As much as I've long loved Taito's earliest console efforts--such as the titles the company made and released for the Famicom, PC Engine and even Mega Drive--I haven't been able to say the same about the titles that flowed from their offices during the 32-bit era (and after) until recently.
That's mostly because I lacked a general awareness of this portion of Taito's output, I have to admit, but it's also because the few releases I was aware of from this period--like 1991's PuLiRuLa, 1995's Psychic Force and 1996's RayStorm--failed to impress me the way predecessors like Bubble Bobble, Don Doko Don, Elevator Action and Insector X did.
A couple of months ago, you could have thrown the company's many Puzzle Bobble sequels onto the same pile as the one that contained PuLiRuLa, Psychic Force et al. What's changed in the interim? Well, I bought and played a few of them, for starters.
Specifically, I bought and played Taito's (Japanese) PlayStation ports of Puzzle Bubble 2 and Puzzle Bobble 3DX, both of which can be seen in the photo above.
I'm still not the biggest fan of the way Taito's artists decided to alter Bub's and Bob's designs around this time, but at least the gameplay of this pair of Puzzle Bubble titles makes up for these artistic miscues.
The other Taito-published PlayStation title included in the aforementioned photo (as well as the one above), by the way, is 1998's Pop'n Pop.
Wikipedia describes this colorful arcade port as "a hybrid of Puzzle Bobble and Space Invaders," and that's a pretty spot-on assessment based on my enjoyable experience with it so far.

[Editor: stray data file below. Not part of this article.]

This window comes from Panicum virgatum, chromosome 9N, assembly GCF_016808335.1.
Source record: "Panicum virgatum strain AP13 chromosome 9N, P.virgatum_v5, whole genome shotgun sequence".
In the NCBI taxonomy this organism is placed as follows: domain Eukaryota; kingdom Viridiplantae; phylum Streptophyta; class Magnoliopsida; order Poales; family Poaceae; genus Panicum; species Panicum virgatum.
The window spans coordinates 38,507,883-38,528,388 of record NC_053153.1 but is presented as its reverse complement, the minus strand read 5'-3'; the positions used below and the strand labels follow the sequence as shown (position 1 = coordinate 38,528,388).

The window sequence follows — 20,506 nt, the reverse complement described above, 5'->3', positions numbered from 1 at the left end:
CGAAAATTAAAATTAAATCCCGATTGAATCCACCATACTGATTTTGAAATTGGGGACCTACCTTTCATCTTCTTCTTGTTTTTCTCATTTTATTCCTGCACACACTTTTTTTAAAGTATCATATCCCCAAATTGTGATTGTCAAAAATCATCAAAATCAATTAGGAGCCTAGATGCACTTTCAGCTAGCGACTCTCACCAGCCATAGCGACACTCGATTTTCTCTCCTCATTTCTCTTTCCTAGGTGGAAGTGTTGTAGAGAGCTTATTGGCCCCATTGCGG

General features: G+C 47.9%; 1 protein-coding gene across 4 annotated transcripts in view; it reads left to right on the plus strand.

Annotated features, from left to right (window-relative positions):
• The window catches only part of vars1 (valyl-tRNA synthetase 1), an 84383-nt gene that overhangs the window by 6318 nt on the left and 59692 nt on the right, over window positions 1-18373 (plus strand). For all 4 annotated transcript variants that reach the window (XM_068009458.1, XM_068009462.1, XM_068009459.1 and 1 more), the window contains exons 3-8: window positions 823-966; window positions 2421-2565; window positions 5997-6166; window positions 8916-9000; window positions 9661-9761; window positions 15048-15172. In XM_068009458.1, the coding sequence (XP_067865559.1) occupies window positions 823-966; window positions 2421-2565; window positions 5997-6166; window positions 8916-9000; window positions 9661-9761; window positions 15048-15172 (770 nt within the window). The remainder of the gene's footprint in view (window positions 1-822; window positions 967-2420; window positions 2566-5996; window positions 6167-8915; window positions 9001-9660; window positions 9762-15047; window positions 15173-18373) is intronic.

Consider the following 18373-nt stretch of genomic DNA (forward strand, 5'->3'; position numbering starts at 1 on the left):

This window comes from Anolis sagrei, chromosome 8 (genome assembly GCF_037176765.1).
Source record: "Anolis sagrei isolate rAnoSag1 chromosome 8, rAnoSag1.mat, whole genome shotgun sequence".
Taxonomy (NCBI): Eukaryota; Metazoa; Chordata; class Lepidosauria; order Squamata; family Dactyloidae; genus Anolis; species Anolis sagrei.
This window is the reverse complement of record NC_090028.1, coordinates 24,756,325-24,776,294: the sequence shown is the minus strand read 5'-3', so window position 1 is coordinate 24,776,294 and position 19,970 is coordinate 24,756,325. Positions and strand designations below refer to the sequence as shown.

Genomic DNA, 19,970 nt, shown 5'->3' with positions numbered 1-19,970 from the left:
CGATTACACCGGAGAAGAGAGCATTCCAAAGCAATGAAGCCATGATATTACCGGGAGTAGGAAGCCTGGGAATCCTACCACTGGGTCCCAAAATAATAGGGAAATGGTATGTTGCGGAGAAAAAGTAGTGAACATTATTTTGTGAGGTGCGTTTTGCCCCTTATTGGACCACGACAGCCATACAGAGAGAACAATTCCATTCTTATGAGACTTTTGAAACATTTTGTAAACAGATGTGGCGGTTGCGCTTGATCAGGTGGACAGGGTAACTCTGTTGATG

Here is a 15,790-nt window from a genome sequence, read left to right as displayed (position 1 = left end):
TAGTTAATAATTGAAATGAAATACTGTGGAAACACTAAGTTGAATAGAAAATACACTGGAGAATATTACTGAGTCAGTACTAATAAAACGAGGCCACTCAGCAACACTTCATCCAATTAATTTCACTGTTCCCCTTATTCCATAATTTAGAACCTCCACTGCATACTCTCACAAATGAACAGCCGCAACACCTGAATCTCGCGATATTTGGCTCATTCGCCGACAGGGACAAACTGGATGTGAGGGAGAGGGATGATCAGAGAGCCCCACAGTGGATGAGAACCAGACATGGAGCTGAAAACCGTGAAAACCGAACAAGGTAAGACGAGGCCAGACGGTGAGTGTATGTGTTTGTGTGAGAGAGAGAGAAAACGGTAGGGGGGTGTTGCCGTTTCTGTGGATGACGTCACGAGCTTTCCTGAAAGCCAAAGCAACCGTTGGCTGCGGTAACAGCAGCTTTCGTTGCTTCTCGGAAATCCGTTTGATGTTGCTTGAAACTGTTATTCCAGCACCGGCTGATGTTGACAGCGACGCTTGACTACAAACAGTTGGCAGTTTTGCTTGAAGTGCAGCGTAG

Of course, I probably would've picked up a copy of Pop'n Pop even if its disc contained nothing more than high-quality scans of its beautiful cover art and manual illustrations.
Speaking of which, I love the adorable pieces of art that accompany this game's character bios. (The characters highlighted on the page above are Hipopo and Tamasun from Mizubaku Daibouken, as well as Chack'n and the missus--she's literally "Miss Chack'n"--from Chack'n Pop.)
A few more of Pop'n Pop's cast of playable characters can be seen in the photo above, including Kiki Kaikai's Sayo-chan, Phee Phee from The New Zealand Story, one of Don Doko Don's dwarves and Bubby (or is it Bobby?) from Rainbow Islands.
Moving on from Pop'n Pop, here's a better look at Puzzle Bobble 2's cover art. I don't know if you can make it out in this photo, but the colorful bubbles look to be actual marbles--an effect that's surprisingly pleasing in person.
Puzzle Bobble 3DX's disc is surprisingly pleasing, too--or at least I think so. Sure, it's a bit barren, but I've rarely been one to complain about minimalist approaches to such things.
Have any of you played any of the games mentioned in this post? If so, please share your own thoughts on them in the comments section below. (Oh, and feel free to share your thoughts on some of the other Taito-published titles discussed here, such as PuLiRuLa, Psychic Force and RayStorm, too.)
See also: 'Recommend me some Taito-made Famicom, PC Engine and GameBoy titles'